Born into a big family, the one thing I craved more than anything was to be left alone, left in peace, left to do the things I wanted to do, left to daydream, left to read, left to nap, left to fantasize of a life of my very own. If I couldn’t be alone in reality, I could at least be alone within myself. Surrounded by the daily hubbub, I could withdraw into myself and live out an imaginary life. I was consumed by a desire to not be a part of anyone’s life, much less a part of the lives of those I tussled with day in and day out.
Until my late teens, even when in the company of friends, I more often than not was an observer rather than an active participant. Whether due to self-consciousness or some other inner defect, I mimicked rather than did anything on my own. Rather than feel a part of the pack, I felt apart from it. It wasn’t until I was 15 that I found a place I felt at ease. I find that rather ironic now, given what I know of teenage angst and the like. But I found friends whom I adored and with whom I could just have fun.
That golden age lasted only a year or two. By the time I went to college, I found myself adrift again. I think those who knew me then would question that feeling. I was a major force, first in my dorm, then in my department, and then at the newspaper I ran. Asked even if the time if I were happy, I would always respond that I was fine on a daily basis but not in the long term. I realize now that sounds a lot like the line we fed boyfriends we were casting away or that we were fed when they were casting us away: I love you but I’m not in love with you.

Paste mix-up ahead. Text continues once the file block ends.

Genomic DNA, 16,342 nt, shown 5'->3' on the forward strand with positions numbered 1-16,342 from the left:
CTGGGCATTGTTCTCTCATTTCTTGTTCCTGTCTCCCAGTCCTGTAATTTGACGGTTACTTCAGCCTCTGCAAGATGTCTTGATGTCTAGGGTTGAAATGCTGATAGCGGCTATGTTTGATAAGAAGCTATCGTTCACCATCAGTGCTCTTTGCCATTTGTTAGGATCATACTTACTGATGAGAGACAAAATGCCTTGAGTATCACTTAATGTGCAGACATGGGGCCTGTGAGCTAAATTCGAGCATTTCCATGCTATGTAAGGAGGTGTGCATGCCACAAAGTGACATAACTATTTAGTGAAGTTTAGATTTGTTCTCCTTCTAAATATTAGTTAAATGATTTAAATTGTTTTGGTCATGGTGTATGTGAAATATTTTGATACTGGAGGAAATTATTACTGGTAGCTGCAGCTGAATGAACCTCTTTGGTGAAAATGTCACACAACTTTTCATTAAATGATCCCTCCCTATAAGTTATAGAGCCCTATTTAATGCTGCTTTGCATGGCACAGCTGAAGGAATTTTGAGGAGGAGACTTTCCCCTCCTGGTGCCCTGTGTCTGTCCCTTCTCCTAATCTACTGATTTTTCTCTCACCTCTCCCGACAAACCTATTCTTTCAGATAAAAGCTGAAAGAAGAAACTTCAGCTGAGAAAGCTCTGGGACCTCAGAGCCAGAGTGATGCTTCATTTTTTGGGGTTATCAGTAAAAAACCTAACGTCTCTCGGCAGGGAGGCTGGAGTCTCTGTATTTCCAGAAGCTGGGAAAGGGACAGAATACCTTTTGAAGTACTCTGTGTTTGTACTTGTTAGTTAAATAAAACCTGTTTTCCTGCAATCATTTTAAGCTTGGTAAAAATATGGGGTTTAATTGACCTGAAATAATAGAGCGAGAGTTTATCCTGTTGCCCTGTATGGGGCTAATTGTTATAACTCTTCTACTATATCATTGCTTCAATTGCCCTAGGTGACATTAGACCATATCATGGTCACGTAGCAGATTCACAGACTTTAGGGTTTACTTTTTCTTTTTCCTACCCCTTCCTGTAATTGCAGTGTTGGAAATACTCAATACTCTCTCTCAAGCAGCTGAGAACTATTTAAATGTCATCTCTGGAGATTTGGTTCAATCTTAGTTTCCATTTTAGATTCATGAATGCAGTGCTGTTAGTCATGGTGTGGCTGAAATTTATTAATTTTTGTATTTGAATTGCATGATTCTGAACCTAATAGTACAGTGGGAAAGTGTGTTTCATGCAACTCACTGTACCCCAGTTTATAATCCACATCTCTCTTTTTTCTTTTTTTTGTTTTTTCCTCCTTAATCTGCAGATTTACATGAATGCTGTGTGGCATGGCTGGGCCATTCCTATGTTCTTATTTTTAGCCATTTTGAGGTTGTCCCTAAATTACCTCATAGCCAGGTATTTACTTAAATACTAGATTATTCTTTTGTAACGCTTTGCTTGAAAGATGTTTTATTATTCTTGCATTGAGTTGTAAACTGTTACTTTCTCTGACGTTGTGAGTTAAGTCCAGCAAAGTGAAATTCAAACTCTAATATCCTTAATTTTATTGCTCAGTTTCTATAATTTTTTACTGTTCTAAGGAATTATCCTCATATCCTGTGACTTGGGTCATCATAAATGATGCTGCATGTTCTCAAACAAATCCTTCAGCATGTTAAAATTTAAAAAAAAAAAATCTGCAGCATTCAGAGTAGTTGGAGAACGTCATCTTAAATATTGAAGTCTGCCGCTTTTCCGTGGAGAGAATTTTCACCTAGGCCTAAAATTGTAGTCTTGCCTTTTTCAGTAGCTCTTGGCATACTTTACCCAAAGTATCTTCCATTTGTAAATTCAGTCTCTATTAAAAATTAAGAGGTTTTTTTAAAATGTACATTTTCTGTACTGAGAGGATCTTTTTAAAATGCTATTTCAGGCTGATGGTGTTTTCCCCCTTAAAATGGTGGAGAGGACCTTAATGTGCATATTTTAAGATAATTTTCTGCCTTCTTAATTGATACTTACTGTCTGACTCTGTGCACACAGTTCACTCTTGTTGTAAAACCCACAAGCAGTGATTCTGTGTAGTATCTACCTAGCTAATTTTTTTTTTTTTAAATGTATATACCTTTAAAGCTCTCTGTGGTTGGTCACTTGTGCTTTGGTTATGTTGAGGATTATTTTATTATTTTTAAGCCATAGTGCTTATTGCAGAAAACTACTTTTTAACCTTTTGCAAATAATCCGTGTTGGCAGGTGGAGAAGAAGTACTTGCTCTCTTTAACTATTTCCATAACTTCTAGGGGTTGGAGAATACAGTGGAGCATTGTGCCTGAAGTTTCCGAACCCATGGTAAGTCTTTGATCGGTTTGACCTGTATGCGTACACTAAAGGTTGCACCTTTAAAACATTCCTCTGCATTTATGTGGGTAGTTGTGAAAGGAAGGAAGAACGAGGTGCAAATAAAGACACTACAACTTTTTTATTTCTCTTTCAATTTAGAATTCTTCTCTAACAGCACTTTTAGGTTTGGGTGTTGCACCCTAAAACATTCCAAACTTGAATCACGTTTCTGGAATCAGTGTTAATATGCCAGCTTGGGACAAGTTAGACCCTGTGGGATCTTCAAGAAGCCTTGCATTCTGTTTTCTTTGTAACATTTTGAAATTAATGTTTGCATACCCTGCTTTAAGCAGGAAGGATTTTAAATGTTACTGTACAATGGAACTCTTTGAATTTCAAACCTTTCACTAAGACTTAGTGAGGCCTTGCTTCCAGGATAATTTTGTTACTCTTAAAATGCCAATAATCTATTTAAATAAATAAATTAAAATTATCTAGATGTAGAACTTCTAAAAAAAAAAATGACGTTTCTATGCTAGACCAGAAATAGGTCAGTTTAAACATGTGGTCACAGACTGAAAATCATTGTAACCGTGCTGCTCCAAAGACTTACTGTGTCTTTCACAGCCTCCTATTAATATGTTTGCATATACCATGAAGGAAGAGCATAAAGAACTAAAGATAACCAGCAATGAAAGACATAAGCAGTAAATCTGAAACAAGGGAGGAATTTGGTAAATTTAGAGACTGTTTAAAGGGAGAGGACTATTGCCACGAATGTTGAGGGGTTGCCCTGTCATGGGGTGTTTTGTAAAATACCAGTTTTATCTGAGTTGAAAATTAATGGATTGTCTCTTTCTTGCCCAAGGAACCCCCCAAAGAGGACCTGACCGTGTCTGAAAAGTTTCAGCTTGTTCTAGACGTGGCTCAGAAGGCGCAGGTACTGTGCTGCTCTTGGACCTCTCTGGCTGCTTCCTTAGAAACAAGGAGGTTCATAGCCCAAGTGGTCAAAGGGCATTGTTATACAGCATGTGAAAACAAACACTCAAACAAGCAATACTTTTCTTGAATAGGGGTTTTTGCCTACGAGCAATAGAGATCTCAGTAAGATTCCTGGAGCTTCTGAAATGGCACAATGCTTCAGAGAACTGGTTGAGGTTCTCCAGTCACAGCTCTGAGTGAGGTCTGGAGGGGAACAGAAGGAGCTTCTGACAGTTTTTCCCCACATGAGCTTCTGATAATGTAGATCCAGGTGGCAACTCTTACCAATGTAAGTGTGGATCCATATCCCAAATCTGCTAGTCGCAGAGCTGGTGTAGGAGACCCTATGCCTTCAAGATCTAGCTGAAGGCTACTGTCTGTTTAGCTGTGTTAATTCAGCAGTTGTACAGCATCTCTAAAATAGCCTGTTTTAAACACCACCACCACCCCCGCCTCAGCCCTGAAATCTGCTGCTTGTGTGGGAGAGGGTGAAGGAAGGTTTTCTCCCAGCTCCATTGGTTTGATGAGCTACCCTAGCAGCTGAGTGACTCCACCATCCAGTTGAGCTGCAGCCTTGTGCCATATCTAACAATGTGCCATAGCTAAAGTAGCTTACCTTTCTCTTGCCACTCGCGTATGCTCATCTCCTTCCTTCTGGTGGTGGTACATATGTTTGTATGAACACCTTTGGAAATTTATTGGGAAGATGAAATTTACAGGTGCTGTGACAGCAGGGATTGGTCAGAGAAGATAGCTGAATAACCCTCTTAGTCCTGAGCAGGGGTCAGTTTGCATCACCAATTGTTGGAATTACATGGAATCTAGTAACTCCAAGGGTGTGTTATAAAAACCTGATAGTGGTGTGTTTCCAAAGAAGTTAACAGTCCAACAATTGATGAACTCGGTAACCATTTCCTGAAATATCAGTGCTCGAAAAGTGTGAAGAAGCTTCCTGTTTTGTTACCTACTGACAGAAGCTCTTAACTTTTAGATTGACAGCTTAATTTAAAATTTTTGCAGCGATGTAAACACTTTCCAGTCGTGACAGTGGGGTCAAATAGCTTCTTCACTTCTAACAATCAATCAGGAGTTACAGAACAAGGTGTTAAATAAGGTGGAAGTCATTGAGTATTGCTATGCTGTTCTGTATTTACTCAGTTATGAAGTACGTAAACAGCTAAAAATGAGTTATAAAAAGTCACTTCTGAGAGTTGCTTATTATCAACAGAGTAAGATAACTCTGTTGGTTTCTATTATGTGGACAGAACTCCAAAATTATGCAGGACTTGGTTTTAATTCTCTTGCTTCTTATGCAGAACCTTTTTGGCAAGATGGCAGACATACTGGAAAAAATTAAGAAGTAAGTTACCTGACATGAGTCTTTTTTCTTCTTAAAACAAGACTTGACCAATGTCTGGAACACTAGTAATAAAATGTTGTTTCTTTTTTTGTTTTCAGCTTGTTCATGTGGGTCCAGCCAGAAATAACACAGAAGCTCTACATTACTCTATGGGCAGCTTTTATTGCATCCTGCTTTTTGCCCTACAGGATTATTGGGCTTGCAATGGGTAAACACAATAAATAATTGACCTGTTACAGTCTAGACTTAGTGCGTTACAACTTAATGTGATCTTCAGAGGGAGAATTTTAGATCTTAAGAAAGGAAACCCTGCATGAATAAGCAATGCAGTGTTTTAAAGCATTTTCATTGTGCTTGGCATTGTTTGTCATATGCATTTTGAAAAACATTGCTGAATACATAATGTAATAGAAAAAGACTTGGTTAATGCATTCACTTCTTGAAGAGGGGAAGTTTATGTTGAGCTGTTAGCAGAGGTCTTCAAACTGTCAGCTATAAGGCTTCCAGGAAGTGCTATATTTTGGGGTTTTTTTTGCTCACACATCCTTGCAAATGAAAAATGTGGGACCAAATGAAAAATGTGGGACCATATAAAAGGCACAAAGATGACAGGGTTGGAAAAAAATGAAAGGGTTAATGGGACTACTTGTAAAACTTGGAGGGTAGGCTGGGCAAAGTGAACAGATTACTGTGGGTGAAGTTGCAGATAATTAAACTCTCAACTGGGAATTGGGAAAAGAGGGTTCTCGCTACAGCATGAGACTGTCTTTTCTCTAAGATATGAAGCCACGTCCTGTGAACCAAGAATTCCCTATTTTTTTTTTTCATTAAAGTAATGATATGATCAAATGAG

The man I was with for a decade made it easy for me to feed my passion for solitude. While we worked together, true, he traveled more than I did, so I could spend days by myself, with Buster the dog as my only company. And when he was home, he was more often than not renovating the house or building “our” dream home.
It was when first Pete and then Eldest came along that my passion took a turn. It was a turn for the better, I’d say. When Daughter followed soon behind, there was never any chance for solitude. And, just when it appeared that some semblance of time alone could be acquired, Youngest made his appearance.
The passing years have only served to fuel my late-in-life appetite for the chaos that is abundant in my life. There is never time to myself, save for the 6.2 minutes each morning that I spend in the bathroom, showering and dressing. And for the unbearably long 2.75 hours that Youngest is in kindergarten and the two older ones are still in school.
I try to avoid transporting myself to next fall and beyond, when I will be alone in a house struck dumb by the absence of children for more than six hours a day. Or further into the future when there are no children here or no husband nearby or no mother on the other end of the telephone. Where I once wanted only to be left alone, I now crave something entirely different. I laugh in wonderment that I did, in fact, turn out to be a people person. [Well, certain people, at least.]
[Sunday Scribblings has many passions. Be sure to check them out.]